Right after engine starting 75 amps quickly tapers downwards, and right about 45 seconds later the battery is back where it was before starting.

Short trip driving, to alone, be accountable for bad battery life, would have to have the short trips each being less than a minute.

Now parasitic draws,or courtesty headlamps and all other loads can bring a battery down to 90% charged, and starting the engine takes it to 89.97% charged. 45 seconds later is it back to 90% charged. Getting it to 100% will take on the order of 2 more hours.

80 to 100% charged takes no less than 3.5 hours, assuming the battery is newish, and healthy, and being held at absorption voltage for that entire 3.5 hours.
Lower voltages and less healthy batteries will require much much more time to come anywhere near truly fully charged.

How to know? use an ammeter.

Attempting to get maximum longevity from a lead acid battery can be taken to ridiculous extremes.
Requiring time and equipment costing far more than a new battery.

Keep it cool, put a charger on it regularly to try and get it as full as the charger can actually achieve, try to never drain it dead.

Or just dont think about it and carry a jumperpack or cables
I recently read flooded lead acid batteries should not be float charged indefinitely, even at <13.6V, because it corrodes the positive plates. I had never heard this before. is there any truth to it? i hope not, i have a bank of grp29 marine batteries that have been floating for 8+ years.
 
Joined
Aug 23, 2010
Messages
3,717
Location
pa
retired + drive little so my batteries get a top up monthly with my C-Teck 4.3 Muse charger, longer top up is best. i have 7-8 year old batteries in bikes + cages, traded a kawi KLX 250S with a good working 8 YO OE flooded battery + bike was rarely used. a boss on my construction site had a 10 YO OE batt in his ford pickup BUT he drove a LOT being a good boss on jobs farther from home!!
 
Joined
May 6, 2005
Messages
8,722
Location
San Francisco Bay Area
I recently read flooded lead acid batteries should not be float charged indefinitely, even at <13.6V, because it corrodes the positive plates. I had never heard this before. is there any truth to it? i hope not, i have a bank of grp29 marine batteries that have been floating for 8+ years.

Depends on what that means. A traditional float charge is where there's a small current continuously placed on a battery even when it's fully charged or perhaps just a manual charger where it's considered low enough that it shouldn't damage a battery. Or at least that's the theory.

What we have today are mostly maintainers - especially those that are running some firmware that controls the charging algorithm. They will charge up to a full charge, stop charging, and monitor the charge level before recharging. There might also be some sort of time component such as waiting several hours after a full charge before it will apply current again - as long as it's still connected. Even my older Schumacher 1.5A maintainer (or small battery charger) with a coil transformer and completely analog charging circuit will cut off current when full (green light) although that one will almost immediately start charging with a depressed voltage such as me opening the door (where the light turns on). My other chargers don't do that.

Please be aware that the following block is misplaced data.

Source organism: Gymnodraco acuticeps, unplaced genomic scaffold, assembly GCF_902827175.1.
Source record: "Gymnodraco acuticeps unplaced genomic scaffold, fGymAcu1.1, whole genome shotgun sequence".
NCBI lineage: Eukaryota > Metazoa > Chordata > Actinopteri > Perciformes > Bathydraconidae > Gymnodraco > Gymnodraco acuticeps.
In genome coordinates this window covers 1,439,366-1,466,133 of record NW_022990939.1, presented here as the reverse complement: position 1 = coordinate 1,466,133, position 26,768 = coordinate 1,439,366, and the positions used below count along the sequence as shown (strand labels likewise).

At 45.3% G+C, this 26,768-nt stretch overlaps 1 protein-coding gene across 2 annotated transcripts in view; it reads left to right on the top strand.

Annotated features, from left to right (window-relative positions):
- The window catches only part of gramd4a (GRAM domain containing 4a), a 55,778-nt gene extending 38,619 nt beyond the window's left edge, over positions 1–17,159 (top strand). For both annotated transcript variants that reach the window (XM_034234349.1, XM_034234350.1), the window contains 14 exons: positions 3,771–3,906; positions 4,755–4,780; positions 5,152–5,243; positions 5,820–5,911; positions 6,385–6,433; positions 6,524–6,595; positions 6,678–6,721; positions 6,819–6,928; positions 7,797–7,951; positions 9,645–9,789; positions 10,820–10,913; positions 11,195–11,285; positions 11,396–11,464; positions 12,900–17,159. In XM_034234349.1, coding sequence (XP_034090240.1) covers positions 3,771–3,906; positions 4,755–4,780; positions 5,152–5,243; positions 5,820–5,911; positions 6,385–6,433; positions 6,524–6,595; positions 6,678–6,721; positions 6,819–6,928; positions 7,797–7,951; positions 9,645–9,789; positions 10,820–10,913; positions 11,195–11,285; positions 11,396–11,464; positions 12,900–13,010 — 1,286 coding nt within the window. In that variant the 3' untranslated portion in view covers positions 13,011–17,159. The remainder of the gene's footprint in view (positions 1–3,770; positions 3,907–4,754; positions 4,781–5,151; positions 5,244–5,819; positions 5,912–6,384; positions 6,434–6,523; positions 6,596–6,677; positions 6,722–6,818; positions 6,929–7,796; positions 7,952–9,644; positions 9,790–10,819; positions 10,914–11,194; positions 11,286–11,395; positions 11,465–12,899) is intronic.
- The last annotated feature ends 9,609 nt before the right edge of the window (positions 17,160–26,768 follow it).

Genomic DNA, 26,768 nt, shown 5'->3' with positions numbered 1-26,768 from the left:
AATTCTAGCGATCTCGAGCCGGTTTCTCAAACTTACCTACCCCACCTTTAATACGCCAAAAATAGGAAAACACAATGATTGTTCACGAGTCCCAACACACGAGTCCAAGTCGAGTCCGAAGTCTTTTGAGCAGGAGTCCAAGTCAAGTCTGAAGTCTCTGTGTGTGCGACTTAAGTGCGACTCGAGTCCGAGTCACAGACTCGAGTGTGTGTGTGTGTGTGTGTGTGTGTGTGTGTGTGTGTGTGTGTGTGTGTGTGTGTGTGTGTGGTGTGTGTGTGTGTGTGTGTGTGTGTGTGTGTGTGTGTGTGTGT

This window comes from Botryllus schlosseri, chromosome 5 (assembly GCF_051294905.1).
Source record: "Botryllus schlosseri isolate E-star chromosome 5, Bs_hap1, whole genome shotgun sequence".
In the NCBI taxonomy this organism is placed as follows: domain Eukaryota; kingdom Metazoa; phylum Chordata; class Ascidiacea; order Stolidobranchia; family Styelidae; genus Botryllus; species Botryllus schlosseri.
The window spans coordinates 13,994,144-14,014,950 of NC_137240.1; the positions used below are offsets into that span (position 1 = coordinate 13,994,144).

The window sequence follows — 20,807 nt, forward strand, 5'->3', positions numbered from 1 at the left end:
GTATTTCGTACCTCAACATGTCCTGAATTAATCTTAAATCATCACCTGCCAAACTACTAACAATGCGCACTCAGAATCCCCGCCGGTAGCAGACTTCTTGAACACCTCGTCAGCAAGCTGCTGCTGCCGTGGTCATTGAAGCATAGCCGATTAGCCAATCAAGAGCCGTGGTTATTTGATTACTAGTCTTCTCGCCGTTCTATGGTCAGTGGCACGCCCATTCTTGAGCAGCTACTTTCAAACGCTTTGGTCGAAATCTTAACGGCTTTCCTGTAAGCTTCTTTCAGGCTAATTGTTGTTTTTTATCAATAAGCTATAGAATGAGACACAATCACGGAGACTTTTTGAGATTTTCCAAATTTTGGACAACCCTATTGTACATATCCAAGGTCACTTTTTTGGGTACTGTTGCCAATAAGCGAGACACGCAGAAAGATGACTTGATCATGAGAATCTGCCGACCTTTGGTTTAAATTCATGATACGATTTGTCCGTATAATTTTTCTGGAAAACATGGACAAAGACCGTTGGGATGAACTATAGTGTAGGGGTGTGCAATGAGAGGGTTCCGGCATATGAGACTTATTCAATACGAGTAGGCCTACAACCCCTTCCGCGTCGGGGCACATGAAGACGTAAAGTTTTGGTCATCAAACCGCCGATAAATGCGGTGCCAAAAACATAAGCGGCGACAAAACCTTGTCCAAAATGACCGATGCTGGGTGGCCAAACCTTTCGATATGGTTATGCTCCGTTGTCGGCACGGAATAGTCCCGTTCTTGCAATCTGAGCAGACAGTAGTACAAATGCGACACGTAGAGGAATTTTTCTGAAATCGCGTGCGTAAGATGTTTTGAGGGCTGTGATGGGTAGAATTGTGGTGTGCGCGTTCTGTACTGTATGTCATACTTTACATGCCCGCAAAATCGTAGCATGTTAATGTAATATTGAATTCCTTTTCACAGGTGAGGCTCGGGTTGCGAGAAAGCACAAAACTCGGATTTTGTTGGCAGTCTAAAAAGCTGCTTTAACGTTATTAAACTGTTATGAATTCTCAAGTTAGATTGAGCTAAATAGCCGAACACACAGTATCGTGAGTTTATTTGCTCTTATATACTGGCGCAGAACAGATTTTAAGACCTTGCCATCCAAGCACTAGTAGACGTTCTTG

Joined
Oct 9, 2004
Messages
12,571
Location
Cincinnati, OH, USA
2-3 years out of an East Penn? I think I would be load testing batteries, and maybe your starter, before assuming the battery is failing. The MGM in my sig has a AAA EP battery in it, using a 10 watt solar maintainer, and is 7 years old, minimum. It did come from Nashville TN, too. My son's '07 2.4 Accord cranks pretty slowly with a NEW battery...
 
Joined
Jan 25, 2009
Messages
682
Location
Georgia
Here's the Cliff Notes

1) Battery maintainer - 1.5 amp - quality brand
2) Insulation for the battery
3) Keep the posts and the top of the battery clean with battery cleaner (or baking soda with a toothbrush)
4) Keep it garaged - fewer temperature variances
5) Combine rides and keep it running if you're in a low crime area. (Prolongs starter life too.)
6) Make sure the battery is properly clamped to the point where it does not move around
7) Battery terminal protector will be helpful too
8) Turn the radio, A/C, headlights, and all other power items off before shutting down the car
9) Replace the battery terminals if you see substantial rust or prolonged build-up
10) Brag about your battery longevity 10 years from now at BITOG so that I feel this post was worth it.
 
Top